(Matthew’s mom here: I have now put Matthew’s emails from his first week in the correct order in this post.)
“Travels, Tongans, "Tuuuuuurber," Trials, and Thankfulness”
I'm practically crying right now out of excitement! This week has been unlike anything I have ever experienced in my life. I hope you enjoy reading about it, because I really enjoyed experiencing it!
My flights went pretty well. I was able to first meet a man named Calvin going to Spokane. I actually gave him a pass-along card! I felt like a missionary. The flights weren't too bad. I was able to read practically everything in my bag and eat all the snacks I brought along as well. What made the flight difficult was that every. single. seat. had an in-flight screen with up-to-date movies like Ironman III, or Life of Pi etc, etc. Since mission rules are that we’re not supposed to watch movies, I tried my best not to look, but basically everybody was watching movies. But I resisted!
I absolutely loved being in the Japan airport. The people are the most quaint people I've ever seen in my life. They seem to live a life of peace and tranquility. Every worker was smiling and very polite. All of the massage chairs were being used (and there were quite a few). The people.... ahhhhh.... it makes me want to live in Japan one day, or at least go on vacation when I'm rich and stuff.
Once I got to the Philippines, it was a different story. Bear in mind, I didn't sleep on the plane--I figured it would be better for dealing with jet lag. As soon as I got out of the plane I smelled the polluted Philippino air. Blech. People were everywhere. When I got to customs, there was a guy in his 40s who asked me what I was doing there. Turns out, he was a Baptist missionary. He said, "Let the true religion win." I just laughed. Bear in mind I was sleep deprived and nobody knew practically any English. Turns out he was going to be staying in the Manila Airport Hotel like me. Once I got outside, we took the same van to the airport. Ladies and Gentleman, the Manila Airport is the pinnacle of dense population and pollution! I had never seen so many people in my life cramped into such a small, small place. When I got to the hotel and unpacked, I went outside. All the rooms were in little huts, and the best part was this pet monkey who was leashed to a circular pole on top of all of the roofs.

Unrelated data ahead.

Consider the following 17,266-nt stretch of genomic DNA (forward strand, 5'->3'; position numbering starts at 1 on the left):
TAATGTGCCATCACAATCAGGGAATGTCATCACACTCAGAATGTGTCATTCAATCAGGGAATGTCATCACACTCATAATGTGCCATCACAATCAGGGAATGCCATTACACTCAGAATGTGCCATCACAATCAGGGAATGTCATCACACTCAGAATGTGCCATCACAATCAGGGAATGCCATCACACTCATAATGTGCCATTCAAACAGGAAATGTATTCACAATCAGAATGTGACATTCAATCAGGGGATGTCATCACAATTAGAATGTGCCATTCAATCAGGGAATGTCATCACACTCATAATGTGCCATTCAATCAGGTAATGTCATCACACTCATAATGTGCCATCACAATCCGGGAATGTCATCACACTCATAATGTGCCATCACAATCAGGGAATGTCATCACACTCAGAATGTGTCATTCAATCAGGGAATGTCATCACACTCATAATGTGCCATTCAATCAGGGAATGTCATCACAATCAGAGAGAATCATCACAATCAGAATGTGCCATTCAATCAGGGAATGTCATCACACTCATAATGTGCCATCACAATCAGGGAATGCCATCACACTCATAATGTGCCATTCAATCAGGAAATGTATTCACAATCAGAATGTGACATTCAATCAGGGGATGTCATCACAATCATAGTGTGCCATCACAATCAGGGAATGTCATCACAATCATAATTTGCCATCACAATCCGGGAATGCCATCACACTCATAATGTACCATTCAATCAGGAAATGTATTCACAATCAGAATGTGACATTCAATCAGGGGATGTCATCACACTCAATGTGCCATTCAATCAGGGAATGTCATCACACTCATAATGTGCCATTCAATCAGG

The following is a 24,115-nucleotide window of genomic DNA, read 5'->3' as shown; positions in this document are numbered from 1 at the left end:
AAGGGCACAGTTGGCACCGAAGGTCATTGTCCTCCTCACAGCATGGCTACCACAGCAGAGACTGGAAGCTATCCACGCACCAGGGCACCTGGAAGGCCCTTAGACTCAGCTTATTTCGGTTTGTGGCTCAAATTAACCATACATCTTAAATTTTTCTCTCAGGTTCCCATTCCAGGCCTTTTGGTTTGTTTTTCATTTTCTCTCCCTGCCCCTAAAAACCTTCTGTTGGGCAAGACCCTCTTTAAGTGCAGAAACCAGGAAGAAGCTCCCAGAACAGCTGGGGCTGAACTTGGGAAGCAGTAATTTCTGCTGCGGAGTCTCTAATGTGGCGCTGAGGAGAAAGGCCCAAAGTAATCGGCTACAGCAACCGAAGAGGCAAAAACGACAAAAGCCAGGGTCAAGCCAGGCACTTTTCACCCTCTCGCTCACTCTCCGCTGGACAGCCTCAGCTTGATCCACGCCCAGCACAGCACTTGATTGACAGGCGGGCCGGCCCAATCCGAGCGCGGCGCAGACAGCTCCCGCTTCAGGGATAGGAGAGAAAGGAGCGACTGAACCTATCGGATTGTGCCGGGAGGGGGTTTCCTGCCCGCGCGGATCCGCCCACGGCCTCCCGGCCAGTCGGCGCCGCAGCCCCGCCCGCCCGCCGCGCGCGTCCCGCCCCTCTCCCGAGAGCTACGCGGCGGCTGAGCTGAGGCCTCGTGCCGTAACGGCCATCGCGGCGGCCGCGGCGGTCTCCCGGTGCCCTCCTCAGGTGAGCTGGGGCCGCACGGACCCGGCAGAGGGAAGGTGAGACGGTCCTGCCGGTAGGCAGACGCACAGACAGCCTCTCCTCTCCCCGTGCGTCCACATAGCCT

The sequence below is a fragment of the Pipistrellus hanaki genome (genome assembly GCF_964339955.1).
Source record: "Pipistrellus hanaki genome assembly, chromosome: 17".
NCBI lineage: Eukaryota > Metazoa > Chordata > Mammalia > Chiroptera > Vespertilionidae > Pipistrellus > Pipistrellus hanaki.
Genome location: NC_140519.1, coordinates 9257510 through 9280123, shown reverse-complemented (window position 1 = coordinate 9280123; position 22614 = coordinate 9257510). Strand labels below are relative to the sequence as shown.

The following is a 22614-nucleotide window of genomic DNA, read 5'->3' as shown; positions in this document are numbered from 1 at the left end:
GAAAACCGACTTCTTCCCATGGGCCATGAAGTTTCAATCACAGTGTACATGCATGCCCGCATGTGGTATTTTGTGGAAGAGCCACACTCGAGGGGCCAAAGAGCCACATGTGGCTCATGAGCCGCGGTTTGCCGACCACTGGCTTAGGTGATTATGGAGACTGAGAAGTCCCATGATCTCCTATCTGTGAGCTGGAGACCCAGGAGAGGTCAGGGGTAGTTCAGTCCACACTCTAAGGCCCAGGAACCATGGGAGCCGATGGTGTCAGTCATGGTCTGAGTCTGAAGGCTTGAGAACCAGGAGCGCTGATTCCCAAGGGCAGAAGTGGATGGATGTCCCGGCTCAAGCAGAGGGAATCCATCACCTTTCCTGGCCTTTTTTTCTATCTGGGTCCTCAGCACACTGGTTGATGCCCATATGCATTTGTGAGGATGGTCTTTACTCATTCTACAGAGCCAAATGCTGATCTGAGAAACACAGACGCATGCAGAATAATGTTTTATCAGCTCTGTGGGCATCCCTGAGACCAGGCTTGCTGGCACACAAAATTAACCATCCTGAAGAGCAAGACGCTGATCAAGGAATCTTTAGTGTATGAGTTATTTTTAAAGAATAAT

images from http://elderconnorschroedermission.blogspot.com/2013/06/manila-mtc-first-week.html and Manila Airport Hotel web page
Probably the most remarkable moment of my journey was the car ride the next morning over to the airport. That was BY FAR the craziest car ride of my life. If you know me, that's really saying something. Basically, every car was a foot from each other at all times. There were always motorcycles riding in between the lanes. I certainly prayed my heart out—for my life! The new civilized apartment buildings were at least 20 stories high, and right next to them were the slums. People were everywhere. I cannot exaggerate that enough! I'm really understanding Dan Brown’s new book and the overpopulation thing now. It was soooo weird. I'm just thankful I'm here. I'm so glad I'm not allowed to drive here in Manila b/c I'm pretty sure I would come back to America in two pieces.
Sorry, if that was cheesy.I helped carry luggage and stuff for everybody. I quickly became friends with Elder Webb, who would later become a zone leader. He was from St George I think. I found out just yesterday that his mile was 4:15!!!! But he is so nice and everybody loves him. At first, people kinda organized themselves into groups based on race/nationality. There are 21 different countries represented in this MTC.